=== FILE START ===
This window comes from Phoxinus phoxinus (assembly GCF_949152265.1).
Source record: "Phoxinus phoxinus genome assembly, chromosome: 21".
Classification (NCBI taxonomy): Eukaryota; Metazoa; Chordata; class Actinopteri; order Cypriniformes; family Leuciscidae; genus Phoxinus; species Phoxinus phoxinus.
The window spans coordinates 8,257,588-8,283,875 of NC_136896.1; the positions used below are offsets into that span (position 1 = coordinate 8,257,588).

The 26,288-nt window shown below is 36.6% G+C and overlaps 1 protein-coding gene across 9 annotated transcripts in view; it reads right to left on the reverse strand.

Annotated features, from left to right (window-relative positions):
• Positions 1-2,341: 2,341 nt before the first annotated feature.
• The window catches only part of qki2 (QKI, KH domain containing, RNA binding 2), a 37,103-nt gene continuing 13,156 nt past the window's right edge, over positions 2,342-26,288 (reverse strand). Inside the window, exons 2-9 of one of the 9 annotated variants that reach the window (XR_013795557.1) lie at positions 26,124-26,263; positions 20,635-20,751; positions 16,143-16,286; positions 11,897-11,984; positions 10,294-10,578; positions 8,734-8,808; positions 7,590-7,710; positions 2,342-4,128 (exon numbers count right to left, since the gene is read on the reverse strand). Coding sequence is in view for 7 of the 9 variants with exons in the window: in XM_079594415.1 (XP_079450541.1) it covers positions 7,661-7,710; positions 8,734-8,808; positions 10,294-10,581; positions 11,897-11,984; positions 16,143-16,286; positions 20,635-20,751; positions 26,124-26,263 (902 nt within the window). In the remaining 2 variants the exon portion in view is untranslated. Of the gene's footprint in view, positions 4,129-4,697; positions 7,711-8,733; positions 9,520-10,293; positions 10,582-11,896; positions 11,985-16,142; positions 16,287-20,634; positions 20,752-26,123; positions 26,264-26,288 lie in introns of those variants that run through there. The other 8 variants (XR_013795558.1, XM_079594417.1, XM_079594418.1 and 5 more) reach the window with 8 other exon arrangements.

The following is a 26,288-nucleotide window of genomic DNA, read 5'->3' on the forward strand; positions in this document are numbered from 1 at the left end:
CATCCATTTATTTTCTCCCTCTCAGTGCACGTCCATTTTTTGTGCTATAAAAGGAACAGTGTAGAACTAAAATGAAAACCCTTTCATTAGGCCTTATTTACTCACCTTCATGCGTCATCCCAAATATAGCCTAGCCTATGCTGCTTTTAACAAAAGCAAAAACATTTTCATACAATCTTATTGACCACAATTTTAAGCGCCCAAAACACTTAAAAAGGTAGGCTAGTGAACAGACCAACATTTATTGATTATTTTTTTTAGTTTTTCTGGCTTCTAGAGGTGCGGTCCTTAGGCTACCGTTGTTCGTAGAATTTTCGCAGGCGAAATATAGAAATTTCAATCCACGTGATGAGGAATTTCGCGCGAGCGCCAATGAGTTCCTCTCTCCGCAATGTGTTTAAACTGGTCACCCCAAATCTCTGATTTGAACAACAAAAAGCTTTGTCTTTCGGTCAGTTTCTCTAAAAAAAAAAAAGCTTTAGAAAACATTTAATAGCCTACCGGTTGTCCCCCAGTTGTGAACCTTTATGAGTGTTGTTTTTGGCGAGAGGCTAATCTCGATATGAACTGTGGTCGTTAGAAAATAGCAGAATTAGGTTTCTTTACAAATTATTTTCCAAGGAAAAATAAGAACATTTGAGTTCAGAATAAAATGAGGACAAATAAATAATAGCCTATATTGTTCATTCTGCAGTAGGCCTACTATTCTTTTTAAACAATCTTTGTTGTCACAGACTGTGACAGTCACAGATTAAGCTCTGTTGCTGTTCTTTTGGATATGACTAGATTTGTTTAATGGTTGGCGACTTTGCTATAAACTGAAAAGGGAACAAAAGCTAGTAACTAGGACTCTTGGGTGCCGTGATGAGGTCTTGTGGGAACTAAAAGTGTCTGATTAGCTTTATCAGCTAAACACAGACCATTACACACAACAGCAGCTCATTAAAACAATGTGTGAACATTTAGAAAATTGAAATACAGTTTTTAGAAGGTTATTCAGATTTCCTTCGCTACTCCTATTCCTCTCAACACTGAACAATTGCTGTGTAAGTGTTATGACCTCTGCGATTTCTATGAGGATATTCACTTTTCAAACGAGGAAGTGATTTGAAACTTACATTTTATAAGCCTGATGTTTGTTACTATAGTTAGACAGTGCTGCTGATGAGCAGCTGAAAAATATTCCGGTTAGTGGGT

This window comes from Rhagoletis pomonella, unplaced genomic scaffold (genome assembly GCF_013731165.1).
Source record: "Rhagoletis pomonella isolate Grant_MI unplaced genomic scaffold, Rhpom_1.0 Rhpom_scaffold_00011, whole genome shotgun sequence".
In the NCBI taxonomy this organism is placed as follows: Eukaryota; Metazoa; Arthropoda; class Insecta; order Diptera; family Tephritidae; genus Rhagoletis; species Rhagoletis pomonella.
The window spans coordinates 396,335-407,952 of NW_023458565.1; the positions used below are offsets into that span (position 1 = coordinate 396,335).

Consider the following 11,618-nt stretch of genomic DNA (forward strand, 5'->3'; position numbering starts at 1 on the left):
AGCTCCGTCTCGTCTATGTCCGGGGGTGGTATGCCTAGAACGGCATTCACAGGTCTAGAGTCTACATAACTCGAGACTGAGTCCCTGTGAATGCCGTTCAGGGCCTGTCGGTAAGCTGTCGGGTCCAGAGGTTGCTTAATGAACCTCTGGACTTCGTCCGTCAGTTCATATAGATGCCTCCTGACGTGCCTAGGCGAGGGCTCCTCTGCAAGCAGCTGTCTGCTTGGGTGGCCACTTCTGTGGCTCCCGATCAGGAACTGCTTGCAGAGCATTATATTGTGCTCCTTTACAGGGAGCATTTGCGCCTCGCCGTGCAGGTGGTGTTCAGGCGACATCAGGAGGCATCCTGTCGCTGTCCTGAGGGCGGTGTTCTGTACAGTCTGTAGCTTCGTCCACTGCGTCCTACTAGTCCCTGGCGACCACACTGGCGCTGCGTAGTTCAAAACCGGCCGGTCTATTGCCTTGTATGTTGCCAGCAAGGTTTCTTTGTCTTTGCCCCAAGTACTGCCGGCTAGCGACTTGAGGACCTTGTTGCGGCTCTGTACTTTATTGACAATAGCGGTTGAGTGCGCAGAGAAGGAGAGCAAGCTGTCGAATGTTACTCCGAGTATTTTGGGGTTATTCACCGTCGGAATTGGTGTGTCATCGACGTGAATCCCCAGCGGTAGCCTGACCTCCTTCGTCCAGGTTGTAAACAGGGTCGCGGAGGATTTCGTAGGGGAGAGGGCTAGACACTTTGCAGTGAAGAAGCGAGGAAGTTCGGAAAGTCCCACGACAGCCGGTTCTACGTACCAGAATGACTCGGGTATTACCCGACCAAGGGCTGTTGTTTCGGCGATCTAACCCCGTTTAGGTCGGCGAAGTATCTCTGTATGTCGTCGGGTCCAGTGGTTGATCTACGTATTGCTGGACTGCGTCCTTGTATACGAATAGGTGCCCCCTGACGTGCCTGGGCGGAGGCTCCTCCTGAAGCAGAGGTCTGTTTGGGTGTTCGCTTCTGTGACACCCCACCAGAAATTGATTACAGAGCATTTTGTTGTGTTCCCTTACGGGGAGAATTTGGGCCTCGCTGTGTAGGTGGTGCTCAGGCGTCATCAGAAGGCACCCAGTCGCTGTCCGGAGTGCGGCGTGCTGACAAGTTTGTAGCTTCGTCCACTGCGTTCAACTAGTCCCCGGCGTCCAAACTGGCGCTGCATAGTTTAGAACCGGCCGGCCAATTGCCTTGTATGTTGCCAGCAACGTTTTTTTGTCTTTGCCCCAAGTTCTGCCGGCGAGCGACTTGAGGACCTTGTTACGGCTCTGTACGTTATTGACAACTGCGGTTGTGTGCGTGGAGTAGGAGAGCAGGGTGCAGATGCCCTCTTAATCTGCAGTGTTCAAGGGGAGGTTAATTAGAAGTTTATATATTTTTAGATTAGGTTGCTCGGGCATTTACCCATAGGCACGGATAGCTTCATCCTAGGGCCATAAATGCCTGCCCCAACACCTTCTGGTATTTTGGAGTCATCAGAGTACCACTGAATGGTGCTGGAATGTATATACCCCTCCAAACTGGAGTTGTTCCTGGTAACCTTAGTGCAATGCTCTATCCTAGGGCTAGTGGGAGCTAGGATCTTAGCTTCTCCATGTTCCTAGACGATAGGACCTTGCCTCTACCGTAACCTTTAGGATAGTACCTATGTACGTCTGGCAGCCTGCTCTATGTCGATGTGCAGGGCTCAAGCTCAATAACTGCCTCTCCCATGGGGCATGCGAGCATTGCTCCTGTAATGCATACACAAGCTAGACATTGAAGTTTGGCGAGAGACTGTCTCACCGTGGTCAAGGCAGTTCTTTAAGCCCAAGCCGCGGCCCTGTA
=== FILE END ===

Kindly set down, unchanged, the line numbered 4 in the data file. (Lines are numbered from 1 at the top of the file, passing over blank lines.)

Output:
The window spans coordinates 8,257,588-8,283,875 of NC_136896.1; the positions used below are offsets into that span (position 1 = coordinate 8,257,588).